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Multiple Non-Equivalent Interfaces Mediate Direct Activation of GABAA Receptors by Propofol

Bentham Publishers

Bentham Publishers

  • First Author :
    Megan M. Eaton
  • Co-authors :
    Allison L. Germann, Ruby Arora, Lily Q. Cao, Xiaoyi Gao, Daniel J. Shin, Albert Wu, David C. Chiara, Jonathan B. Cohen, Joe Henry Steinbach, Alex S. Evers, Gustav Akk.
  • Journal Name :
    Current Neuropharmacology
  • Read Full text :
  • DOI :
    10.2174/1570159X14666160202121319

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Abstract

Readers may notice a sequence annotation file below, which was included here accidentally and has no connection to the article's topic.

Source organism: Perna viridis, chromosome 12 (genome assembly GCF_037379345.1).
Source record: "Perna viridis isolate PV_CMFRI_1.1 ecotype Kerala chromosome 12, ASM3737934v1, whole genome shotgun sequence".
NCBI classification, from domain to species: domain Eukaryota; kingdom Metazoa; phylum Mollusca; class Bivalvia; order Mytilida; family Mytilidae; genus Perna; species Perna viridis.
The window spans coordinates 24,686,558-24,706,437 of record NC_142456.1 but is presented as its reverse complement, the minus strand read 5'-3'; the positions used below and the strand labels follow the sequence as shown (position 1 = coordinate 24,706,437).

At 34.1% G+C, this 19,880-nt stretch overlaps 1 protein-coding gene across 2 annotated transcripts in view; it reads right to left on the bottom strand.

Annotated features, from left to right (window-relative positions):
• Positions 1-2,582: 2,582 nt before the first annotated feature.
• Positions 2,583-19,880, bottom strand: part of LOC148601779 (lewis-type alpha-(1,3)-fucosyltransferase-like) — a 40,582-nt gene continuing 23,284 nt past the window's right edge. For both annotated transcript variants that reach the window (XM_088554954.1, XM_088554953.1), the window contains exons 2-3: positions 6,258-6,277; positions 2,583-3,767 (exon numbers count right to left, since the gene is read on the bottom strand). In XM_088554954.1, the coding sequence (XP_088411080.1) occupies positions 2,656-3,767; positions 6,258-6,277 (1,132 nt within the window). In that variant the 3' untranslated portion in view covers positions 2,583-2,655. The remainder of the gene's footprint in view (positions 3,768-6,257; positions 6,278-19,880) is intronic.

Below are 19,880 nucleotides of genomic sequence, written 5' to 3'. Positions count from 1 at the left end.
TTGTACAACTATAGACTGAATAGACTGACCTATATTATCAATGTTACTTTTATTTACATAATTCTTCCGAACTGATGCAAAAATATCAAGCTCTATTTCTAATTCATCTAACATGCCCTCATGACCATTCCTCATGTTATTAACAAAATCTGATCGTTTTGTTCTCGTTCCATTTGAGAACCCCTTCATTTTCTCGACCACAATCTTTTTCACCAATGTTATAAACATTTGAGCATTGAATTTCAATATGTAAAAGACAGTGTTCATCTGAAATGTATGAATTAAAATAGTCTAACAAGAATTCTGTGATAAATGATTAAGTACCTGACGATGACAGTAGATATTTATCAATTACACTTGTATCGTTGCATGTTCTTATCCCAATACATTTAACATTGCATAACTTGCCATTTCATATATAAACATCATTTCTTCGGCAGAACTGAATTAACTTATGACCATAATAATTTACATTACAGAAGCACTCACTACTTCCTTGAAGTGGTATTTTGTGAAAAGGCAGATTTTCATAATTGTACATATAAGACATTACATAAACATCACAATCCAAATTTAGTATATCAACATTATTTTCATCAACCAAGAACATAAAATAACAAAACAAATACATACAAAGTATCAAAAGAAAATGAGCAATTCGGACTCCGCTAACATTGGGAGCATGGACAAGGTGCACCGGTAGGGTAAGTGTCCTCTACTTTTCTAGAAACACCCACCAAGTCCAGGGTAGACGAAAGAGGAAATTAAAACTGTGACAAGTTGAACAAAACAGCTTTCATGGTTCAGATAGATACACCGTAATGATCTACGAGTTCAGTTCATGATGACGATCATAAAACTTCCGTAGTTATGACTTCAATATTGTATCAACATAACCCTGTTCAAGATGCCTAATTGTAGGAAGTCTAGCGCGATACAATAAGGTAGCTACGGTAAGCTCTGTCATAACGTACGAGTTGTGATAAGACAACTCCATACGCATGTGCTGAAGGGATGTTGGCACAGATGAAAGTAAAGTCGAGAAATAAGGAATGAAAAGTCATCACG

Background: Propofol is a sedative agent that at clinical concentrations acts by allosterically activating or potentiating the γ-aminobutyric acid type A (GABAA) receptor. Mutational, modeling, and photolabeling studies with propofol and its analogues have identified potential interaction sites in the transmembrane domain of the receptor. At the "+" of the β subunit, in the β-α interface, meta-azipropofol labels the M286 residue in the third transmembrane domain. Substitution of this residue with tryptophan results in loss of potentiation by propofol. At the "-" side of the β subunit, in the α-β interface (or β-β interface, in the case of homomeric β receptors), ortho-propofol diazirine labels the H267 residue in the second transmembrane domain. Structural modeling indicates that the β(H267) residue lines a cavity that docks propofol with favorable interaction energy. Method: We used two-electrode voltage clamp to determine the functional effects of mutations to the "+" and "-" sides of the β subunit on activation of the α1β3 GABAA receptor by propofol. Results: We found that while the individual mutations had a small effect, the combination of the M286W mutation with tryptophan mutations of selected residues at the α-β interface leads to strong reduction in gating efficacy for propofol. Conclusion: We conclude that α1β3 GABAA receptors can be activated by propofol interactions with the β-β, α-β, and β-α interfaces, where distinct, non-equivalent regions control channel gating. Any interface can mediate activation, hence substitutions at all interfaces are required for loss of activation by propofol.

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